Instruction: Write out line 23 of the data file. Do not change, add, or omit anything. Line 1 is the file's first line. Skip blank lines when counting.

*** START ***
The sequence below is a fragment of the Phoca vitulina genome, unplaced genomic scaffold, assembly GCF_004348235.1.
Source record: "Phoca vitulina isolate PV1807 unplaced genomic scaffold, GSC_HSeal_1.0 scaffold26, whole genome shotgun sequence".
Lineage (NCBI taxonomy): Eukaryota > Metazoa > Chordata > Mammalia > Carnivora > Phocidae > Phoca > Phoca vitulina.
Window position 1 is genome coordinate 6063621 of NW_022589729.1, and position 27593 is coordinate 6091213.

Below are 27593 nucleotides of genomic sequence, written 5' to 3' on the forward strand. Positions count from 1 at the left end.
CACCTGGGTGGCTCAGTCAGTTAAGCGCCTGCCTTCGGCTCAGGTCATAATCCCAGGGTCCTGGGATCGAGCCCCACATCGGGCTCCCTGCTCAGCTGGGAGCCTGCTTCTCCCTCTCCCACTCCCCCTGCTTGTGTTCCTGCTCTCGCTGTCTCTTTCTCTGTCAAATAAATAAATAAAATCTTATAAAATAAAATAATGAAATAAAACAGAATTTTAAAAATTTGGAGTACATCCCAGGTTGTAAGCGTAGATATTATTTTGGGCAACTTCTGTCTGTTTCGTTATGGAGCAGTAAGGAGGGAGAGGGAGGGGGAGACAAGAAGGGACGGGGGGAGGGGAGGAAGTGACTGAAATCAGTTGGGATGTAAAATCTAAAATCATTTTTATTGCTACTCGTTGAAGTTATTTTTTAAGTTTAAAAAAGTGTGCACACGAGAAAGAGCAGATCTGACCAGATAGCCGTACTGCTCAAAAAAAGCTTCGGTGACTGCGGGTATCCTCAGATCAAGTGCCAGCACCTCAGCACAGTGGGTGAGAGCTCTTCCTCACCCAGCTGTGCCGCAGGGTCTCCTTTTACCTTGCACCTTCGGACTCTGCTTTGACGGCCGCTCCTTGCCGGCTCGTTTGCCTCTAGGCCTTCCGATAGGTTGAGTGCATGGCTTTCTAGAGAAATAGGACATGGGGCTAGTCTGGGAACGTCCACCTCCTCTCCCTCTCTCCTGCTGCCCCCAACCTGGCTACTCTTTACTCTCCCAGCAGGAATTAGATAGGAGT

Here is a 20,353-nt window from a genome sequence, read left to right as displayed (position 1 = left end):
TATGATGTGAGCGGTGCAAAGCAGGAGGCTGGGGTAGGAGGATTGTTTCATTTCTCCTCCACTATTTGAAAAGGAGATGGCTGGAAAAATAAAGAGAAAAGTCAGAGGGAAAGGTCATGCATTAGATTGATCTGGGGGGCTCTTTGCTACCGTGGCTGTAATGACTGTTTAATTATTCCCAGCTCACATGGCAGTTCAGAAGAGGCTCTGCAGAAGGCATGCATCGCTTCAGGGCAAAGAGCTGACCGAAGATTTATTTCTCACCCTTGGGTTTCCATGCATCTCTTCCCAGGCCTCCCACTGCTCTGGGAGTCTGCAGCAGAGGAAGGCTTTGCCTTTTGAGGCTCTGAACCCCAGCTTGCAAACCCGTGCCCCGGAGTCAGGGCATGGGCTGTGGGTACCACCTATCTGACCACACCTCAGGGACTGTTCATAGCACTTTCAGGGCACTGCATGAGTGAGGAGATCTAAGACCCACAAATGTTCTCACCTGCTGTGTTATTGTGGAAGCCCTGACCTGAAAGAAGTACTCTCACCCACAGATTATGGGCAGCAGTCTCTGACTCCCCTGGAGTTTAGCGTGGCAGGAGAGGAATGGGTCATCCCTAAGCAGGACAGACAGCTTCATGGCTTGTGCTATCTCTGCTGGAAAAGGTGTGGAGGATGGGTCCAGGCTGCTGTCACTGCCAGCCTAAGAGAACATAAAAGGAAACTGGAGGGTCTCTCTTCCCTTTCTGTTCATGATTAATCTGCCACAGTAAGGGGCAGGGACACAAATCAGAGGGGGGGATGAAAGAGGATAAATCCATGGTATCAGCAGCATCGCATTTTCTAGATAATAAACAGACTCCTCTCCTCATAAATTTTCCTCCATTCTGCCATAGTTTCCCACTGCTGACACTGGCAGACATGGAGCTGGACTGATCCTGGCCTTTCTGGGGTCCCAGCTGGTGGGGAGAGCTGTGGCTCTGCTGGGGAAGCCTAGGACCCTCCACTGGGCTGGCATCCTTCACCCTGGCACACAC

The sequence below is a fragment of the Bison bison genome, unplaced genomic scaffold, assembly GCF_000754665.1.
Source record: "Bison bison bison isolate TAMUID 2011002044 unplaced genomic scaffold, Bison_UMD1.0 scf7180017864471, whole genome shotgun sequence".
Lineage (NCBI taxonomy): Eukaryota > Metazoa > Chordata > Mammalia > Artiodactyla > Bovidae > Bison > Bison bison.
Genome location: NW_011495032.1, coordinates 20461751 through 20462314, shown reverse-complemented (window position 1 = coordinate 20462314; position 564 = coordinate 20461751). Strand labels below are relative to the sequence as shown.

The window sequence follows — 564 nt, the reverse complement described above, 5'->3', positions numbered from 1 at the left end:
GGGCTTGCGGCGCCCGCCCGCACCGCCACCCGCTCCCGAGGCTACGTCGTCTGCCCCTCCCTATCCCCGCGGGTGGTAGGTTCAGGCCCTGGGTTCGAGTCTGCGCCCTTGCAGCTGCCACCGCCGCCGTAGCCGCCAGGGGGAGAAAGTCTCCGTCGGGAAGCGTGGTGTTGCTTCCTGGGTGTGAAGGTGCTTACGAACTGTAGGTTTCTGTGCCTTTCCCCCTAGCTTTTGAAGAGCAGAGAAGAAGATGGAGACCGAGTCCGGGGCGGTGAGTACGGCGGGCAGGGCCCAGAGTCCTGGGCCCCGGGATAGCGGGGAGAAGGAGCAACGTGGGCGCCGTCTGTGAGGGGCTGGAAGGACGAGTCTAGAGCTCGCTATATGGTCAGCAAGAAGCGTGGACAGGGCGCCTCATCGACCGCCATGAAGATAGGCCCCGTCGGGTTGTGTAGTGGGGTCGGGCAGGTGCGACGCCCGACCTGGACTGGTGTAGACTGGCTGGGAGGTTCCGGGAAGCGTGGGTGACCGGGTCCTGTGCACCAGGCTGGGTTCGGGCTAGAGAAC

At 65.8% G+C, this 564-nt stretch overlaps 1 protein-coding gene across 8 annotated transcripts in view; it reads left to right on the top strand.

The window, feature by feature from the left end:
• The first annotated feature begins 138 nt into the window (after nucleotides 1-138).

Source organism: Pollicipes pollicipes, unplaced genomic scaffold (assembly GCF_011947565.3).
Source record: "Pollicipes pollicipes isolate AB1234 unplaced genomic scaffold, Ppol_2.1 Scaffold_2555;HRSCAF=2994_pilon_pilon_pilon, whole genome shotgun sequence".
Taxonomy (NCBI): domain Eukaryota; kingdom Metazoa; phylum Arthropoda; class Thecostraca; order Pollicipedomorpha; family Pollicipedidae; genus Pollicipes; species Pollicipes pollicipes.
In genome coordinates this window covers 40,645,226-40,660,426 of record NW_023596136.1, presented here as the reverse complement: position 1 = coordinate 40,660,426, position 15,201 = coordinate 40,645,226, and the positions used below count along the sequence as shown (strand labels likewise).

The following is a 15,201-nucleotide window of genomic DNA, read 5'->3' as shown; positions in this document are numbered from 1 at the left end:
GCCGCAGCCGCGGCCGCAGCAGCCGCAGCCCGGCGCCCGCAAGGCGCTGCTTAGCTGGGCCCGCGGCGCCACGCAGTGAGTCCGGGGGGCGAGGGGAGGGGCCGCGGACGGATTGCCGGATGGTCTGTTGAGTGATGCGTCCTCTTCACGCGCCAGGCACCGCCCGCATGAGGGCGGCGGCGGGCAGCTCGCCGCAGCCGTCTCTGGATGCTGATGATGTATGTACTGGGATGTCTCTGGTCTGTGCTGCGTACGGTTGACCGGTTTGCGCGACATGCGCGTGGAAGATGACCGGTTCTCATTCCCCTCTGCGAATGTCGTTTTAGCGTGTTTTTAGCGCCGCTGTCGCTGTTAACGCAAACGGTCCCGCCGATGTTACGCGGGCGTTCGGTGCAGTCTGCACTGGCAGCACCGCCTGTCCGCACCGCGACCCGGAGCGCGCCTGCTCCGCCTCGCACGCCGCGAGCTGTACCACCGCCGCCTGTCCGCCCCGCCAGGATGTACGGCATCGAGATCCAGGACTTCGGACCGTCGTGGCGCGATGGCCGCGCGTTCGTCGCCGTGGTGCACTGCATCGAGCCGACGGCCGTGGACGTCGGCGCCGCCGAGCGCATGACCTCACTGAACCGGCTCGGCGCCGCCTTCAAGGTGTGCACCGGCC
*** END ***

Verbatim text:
GCCGCAGCCGCGGCCGCAGCAGCCGCAGCCCGGCGCCCGCAAGGCGCTGCTTAGCTGGGCCCGCGGCGCCACGCAGTGAGTCCGGGGGGCGAGGGGAGGGGCCGCGGACGGATTGCCGGATGGTCTGTTGAGTGATGCGTCCTCTTCACGCGCCAGGCACCGCCCGCATGAGGGCGGCGGCGGGCAGCTCGCCGCAGCCGTCTCTGGATGCTGATGATGTATGTACTGGGATGTCTCTGGTCTGTGCTGCGTACGGTTGACCGGTTTGCGCGACATGCGCGTGGAAGATGACCGGTTCTCATTCCCCTCTGCGAATGTCGTTTTAGCGTGTTTTTAGCGCCGCTGTCGCTGTTAACGCAAACGGTCCCGCCGATGTTACGCGGGCGTTCGGTGCAGTCTGCACTGGCAGCACCGCCTGTCCGCACCGCGACCCGGAGCGCGCCTGCTCCGCCTCGCACGCCGCGAGCTGTACCACCGCCGCCTGTCCGCCCCGCCAGGATGTACGGCATCGAGATCCAGGACTTCGGACCGTCGTGGCGCGATGGCCGCGCGTTCGTCGCCGTGGTGCACTGCATCGAGCCGACGGCCGTGGACGTCGGCGCCGCCGAGCGCATGACCTCACTGAACCGGCTCGGCGCCGCCTTCAAGGTGTGCACCGGCC